〈 Finally, another daunting aspect of the book of Habakkuk is that it is written in poetical form. This style of writing, is very difficult to interpret, because Hebrew poetry uses many structures that are unfamiliar to us.
The book is outlined in the following general fashion:
1:1 – The setting of the book
1:2-4 – Habakkuk’s first complaint
1:5-11 – God’s response to the first complaint
1:12-2:1 – Habakkuk’s second complaint
2:2-5 – God’s response to the second complaint
2:6-20 – Five woes against the unjust
3:1-19 – Habakkuk’s psalm/prayer.
2. SCRIPTURE READING: Hab.1:1-11 (ESV) ~ “The oracle that Habakkuk the prophet saw. Habakkuk’s Complaint: 2O Lord, how long shall I cry for help, and you will not hear? Or cry to you “Violence!” and you will not save? 3Why do you make me see iniquity, and why do you idly look at wrong? Destruction and violence are before me; strife and contention arise. 4So the law is paralysed, and justice never goes forth. For the wicked surround the righteous; so justice goes forth perverted.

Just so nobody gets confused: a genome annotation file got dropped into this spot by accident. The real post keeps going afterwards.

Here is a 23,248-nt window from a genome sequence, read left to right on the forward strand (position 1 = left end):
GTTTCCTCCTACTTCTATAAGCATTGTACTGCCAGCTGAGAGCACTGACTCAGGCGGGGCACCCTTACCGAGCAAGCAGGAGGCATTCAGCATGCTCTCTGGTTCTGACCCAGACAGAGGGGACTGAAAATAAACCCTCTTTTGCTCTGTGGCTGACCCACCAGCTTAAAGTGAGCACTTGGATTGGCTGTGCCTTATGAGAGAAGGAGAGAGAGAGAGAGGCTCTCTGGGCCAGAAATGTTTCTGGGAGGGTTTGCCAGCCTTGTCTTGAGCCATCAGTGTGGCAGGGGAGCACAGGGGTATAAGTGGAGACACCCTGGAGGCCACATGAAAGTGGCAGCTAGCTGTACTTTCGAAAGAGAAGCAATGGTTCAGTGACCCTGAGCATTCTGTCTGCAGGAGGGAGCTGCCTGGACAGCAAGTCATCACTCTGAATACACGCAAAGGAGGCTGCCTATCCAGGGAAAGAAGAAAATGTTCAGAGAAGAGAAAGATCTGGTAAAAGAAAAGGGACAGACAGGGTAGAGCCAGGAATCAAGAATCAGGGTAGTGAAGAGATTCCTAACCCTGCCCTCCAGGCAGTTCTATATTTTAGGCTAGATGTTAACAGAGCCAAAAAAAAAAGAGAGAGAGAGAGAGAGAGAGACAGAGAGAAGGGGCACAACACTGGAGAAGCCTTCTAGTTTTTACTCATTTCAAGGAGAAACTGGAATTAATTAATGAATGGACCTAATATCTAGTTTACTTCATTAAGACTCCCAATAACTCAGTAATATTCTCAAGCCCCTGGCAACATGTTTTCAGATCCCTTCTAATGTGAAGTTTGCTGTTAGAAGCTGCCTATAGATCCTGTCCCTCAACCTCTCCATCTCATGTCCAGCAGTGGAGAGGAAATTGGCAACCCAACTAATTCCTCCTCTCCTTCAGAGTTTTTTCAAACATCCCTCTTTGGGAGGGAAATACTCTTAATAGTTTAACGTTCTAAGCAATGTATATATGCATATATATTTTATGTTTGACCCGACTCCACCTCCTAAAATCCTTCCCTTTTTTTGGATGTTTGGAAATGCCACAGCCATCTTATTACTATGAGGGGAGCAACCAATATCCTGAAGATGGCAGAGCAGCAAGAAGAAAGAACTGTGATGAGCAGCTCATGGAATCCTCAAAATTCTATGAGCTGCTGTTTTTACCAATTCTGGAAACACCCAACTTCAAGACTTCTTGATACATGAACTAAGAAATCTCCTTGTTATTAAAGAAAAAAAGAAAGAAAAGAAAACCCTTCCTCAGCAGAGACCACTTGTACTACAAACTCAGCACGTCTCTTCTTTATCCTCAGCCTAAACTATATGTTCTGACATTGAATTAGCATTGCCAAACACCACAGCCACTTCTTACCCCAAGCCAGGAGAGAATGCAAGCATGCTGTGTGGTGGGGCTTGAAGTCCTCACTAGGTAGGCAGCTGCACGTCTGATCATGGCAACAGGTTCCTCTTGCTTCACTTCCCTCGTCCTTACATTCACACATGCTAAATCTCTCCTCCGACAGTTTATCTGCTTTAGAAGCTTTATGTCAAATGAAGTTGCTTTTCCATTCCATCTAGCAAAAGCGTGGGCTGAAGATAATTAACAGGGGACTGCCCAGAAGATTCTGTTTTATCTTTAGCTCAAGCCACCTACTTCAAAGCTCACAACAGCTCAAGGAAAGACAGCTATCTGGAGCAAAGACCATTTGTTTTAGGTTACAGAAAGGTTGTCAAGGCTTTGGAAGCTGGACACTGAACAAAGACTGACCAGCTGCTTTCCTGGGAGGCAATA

The Lord’s Answer:
5“Look among the nations, and see; wonder and be astounded. For I am doing a work in your days that you would not believe if told. 6For behold, I am raising up the Chaldeans, that bitter and hasty nation, who march through the breadth of the earth, to seize dwellings not their own. 7They are dreaded and fearsome; their justice and dignity go forth from themselves. 8Their horses are swifter than leopards, more fierce than the evening wolves; their horsemen press proudly on. Their horsemen come from afar; they fly like an eagle swift to devour. 9They all come for violence, all their faces forward. They gather captives like sand. 10At kings they scoff, and at rulers they laugh. They laugh at every fortress, for they pile up earth and take it. 11Then they sweep by like the wind and go on, guilty men, whose own might is their god!”